As reported in the New York Times, while the United States Department of Justice (DOJ) is maintaining its position that modified genes should be patentable, it pulled a 180 Friday regarding naturally occurring, unmodified genes. In an amicus curiae brief the DOJ stated “Genomic DNA itself, however, is a product of nature that is ineligible for patent protection.” This position places the DOJ squarely at odds with the United States Patent and Trademark Office (USPTO), the National Institute of Health (NIH) and other government agencies that have sought patent protection for human genes.
The DOJ filed its brief in Association for Molecular Pathology, et al. v. United States Patent and Trademark Office, et al. The case involves the patenting of particular genes involved in breast cancer detection and treatment. In 1998, the USPTO granted Myriad, the patent owner, United States patent number 5,747,282, covering the BRCA1 tumor suppressor genes. Mutation of these genes indicates a substantially increased risk the patient may develop breast cancer. Patenting these genes allows Myriad, to prevent third parties from conducting detection and treatment protocols using the BRCA1 genes. This pits Myriad in a battle against breast cancer patients and the American Civil Liberties Union (ACLU).
Natural v. Man-made
Under United States patent law 35 U.S.C. §101, “Whoever invents or discovers any new and useful process, machine, manufacture, or composition of matter, or any new and useful improvement thereof, may obtain a patent therefor, subject to the conditions and requirements of this title.” In 1980, the United States Supreme Court in Diamond v. Chakrabarty expanded 35 U.S.C. §101 to include man-made living organisms. In Diamond v. Chakrabarty, the Court held the while “laws of nature, natural phenomenon and abstract ideas” were not patentable, live, human-made organisms were patentable.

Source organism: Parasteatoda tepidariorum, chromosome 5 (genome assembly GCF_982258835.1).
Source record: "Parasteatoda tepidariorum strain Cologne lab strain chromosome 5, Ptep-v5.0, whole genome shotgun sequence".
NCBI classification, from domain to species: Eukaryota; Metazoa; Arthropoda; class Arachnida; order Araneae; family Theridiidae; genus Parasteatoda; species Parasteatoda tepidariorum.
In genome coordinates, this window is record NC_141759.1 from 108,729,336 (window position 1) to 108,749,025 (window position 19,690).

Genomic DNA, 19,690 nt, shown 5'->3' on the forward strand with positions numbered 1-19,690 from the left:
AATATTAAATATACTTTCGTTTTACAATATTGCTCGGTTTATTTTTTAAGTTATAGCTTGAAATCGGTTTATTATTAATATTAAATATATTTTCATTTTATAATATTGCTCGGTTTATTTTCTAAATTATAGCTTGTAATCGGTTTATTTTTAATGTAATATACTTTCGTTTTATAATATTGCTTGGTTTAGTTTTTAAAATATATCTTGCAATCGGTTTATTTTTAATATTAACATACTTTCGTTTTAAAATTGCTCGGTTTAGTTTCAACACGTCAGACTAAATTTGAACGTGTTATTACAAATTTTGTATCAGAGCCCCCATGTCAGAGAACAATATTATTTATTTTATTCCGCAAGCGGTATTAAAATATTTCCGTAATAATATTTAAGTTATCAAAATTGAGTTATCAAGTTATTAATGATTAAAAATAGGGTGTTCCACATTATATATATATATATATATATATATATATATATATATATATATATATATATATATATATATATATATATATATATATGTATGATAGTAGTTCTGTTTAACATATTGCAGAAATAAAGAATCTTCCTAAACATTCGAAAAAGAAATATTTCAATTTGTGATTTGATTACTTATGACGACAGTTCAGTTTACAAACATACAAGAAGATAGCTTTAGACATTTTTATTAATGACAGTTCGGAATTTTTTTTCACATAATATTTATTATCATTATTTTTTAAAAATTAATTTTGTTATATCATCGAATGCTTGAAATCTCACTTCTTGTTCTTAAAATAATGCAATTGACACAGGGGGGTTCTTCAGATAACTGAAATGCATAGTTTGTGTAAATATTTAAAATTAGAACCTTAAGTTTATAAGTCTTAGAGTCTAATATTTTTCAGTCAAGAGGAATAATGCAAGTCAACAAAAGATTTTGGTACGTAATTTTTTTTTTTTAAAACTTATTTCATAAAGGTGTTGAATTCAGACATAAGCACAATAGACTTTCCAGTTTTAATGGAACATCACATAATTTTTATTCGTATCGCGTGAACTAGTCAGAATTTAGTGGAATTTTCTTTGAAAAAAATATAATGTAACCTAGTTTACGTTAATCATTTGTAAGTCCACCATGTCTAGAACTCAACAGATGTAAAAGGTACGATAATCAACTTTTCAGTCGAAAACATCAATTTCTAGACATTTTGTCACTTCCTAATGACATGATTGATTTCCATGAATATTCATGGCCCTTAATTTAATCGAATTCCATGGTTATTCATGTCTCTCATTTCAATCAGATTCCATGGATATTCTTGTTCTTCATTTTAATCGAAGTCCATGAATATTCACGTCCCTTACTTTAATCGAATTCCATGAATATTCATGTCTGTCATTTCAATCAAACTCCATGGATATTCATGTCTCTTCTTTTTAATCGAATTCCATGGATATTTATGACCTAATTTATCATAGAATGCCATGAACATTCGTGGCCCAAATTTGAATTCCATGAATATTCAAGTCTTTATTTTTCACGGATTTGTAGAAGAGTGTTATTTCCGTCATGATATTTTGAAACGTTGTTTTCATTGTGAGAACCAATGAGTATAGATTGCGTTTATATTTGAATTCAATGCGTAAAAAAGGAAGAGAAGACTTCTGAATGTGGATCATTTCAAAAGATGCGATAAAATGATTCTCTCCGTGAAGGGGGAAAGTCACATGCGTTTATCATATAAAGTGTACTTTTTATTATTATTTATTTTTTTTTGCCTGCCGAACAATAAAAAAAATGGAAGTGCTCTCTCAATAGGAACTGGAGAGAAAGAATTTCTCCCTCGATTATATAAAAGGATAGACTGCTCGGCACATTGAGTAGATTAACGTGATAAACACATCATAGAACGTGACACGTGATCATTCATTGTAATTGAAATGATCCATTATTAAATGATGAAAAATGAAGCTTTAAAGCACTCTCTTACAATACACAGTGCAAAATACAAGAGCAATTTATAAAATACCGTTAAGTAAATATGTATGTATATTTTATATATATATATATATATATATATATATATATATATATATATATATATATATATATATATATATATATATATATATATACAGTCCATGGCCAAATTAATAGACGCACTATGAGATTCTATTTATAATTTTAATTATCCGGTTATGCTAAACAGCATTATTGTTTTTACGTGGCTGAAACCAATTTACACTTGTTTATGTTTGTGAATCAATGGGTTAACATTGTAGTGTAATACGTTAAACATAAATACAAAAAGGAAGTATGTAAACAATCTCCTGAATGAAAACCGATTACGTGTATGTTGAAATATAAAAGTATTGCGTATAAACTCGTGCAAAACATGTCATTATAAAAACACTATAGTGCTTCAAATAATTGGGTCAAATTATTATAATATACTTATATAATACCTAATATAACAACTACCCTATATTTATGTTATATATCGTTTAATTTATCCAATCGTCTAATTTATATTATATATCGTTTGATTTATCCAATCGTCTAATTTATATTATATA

But what about human genes isolated from their environment? Are they naturally occurring or man-made? In the intervening thirty years since Diamond v. Chakrabarty no court until now had considered this question. And in that intervening thirty years companies patented about about 2000 genes, including about 20% of human genes. In March however, Judge Robert W. Sweet of the Southern District of New York ruled that in this case isolated genes were more like natural phenomenon, invalidating Myriads patent claims directed toward the BRCA1 and BRCA2 genes and ruling that “DNA’s existence in an ‘isolated’ form alters neither this fundamental quality of DNA as it exists in the body nor the information it encodes. Therefore, the patents at issue directed to ‘isolated DNA’ containing sequences found in nature are unsustainable as a matter of law and are deemed unpatentable under 35 U.S.C. §101.” Judge Sweet went even further, directing the United States Patent and Trademark Office (USPTO) to stop issuing patents directed toward DNA from the human body or to the comparison or analysis of such DNA sequences.
Although the DOJ filed its brief in support of neither party, the DOJ’s new position will not sit well with biotech companies investing billions in genetics. There is no word yet as to whether the USPTO has plans to adopt the DOJ’s position. In all likelihood, the UPSTO will wait for a decision from the Federal Circuit in this case and adopt rules in compliance therewith. Stay tuned. With billions of dollars at stake, this could get as ugly as Bilski.